In recent years many states have considered legislation to require applicants for cash assistance under TANF to pass a chemical drug test as a condition of eligibility. As discussed in a companion brief, CLASP strongly opposes suspicionless mandatory testing as a costly, stigmatizing, and ineffective means of identifying substance abuse and believes that these bills are often motivated by stereotype and inaccurate assumptions about poor families who receive welfare. However, we recognize that substance abuse and addiction can be barriers to employment and self-sufficiency and should be appropriately addressed within the TANF program when they affect recipients.
Contrary to the perception created by the plethora of proposed legislation, states already have many options for dealing with substance abuse within TANF and are addressing with issue with approaches that are more targeted and cost-effective than suspicionless testing. These include screening for alcohol and drug abuse, incorporation of treatment into work activities, using TANF funds to pay for non-medical treatment and ancillary supports, and, where warranted, using testing to monitor compliance of specific populations, such as individuals previously convicted of drug-related crimes. Unfortunately there is a lack of systemic current information about the steps states are taking to tackle substance abuse problems. Prior research on the subject is largely made up of two separate surveys, from 1999 and 2002, as well as case studies that highlight innovative programs from the same period.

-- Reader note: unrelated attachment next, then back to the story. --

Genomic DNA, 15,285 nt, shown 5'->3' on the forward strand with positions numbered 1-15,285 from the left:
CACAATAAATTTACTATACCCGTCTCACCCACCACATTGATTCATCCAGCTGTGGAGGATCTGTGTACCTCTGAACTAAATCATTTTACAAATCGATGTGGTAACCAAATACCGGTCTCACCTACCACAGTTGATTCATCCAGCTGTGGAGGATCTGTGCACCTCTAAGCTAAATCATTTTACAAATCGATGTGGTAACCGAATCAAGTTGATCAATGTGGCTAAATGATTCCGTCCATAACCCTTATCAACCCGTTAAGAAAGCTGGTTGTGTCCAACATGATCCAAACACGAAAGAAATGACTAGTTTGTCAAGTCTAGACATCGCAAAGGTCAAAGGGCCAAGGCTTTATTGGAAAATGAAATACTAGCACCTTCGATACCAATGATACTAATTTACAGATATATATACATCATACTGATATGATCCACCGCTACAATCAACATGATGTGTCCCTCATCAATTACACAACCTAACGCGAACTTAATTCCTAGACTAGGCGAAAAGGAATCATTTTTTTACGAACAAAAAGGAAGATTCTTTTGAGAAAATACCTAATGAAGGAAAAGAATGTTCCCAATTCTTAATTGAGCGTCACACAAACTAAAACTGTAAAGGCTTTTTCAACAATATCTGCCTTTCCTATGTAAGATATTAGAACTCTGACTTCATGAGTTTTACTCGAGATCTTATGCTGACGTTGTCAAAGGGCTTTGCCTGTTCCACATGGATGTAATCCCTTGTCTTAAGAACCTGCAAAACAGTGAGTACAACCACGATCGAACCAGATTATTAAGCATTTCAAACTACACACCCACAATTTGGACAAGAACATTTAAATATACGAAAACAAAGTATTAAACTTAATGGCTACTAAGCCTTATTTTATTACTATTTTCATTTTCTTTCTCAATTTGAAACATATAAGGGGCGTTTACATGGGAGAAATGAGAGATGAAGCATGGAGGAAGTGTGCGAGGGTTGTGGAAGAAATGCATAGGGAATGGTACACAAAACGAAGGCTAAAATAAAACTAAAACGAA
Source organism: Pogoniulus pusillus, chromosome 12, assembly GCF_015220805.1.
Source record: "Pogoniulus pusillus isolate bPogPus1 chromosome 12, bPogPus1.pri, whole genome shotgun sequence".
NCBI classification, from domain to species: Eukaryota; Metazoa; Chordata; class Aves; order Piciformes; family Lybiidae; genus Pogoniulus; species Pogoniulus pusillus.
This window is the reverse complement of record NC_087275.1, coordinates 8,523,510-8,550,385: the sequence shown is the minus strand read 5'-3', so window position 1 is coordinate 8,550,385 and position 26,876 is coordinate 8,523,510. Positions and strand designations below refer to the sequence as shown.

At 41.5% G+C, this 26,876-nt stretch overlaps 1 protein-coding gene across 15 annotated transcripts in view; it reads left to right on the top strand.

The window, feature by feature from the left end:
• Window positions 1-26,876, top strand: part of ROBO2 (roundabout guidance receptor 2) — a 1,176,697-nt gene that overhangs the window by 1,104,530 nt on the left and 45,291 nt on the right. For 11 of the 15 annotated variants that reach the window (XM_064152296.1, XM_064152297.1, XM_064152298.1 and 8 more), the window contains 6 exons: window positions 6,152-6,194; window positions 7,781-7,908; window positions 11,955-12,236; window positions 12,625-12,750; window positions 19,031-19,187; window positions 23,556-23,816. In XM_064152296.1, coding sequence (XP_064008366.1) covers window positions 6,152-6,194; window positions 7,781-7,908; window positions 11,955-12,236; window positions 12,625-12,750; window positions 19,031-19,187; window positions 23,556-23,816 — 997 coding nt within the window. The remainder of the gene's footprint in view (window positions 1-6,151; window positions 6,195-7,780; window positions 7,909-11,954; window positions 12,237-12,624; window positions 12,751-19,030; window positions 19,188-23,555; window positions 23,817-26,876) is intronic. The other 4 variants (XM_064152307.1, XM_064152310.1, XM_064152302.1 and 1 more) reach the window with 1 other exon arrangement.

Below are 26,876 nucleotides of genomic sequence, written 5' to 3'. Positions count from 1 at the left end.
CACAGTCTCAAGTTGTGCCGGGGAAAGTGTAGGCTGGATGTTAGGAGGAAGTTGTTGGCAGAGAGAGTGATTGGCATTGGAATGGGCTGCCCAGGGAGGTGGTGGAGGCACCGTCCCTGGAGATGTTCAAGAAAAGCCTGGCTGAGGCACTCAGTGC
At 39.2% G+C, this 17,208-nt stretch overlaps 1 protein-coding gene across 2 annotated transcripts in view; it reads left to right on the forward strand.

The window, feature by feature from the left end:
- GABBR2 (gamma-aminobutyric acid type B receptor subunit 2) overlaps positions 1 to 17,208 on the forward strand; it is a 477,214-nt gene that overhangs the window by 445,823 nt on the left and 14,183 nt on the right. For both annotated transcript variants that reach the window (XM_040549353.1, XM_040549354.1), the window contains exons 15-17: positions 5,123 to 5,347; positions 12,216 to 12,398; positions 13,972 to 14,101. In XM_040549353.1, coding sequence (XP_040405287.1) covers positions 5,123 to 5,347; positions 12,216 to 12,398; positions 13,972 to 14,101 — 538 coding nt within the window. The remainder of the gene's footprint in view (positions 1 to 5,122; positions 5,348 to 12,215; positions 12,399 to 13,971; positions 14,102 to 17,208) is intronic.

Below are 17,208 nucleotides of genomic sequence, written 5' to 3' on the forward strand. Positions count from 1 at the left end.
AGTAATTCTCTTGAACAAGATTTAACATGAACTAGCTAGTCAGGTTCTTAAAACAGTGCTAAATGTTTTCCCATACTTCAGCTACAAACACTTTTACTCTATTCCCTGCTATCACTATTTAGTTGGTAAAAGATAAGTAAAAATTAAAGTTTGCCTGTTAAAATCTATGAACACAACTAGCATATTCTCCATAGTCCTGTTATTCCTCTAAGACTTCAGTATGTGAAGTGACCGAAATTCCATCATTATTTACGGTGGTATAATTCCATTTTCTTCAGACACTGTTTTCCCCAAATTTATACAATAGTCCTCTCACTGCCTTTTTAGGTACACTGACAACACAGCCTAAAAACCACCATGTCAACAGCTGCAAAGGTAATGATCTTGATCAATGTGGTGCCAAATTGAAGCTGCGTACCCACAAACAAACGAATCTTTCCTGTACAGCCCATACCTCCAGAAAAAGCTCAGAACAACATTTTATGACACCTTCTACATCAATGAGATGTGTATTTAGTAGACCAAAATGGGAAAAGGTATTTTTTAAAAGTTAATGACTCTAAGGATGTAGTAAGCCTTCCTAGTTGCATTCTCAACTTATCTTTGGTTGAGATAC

This brief aims to provide updated information on the range of state policies and highlights some of the promising approaches that states are using to address substance abuse by TANF recipients. It is based primarily on a recent CLASP-commissioned survey conducted by students at George Washington's School of Public Policy, as well as interviews they conducted with state TANF program administrators. Due to time constraints and the political controversies around drug testing, not all states were willing to respond to the survey. While the findings are not generalizable to all states, they provide a useful overview of the range of approaches that states can take. (author abstract)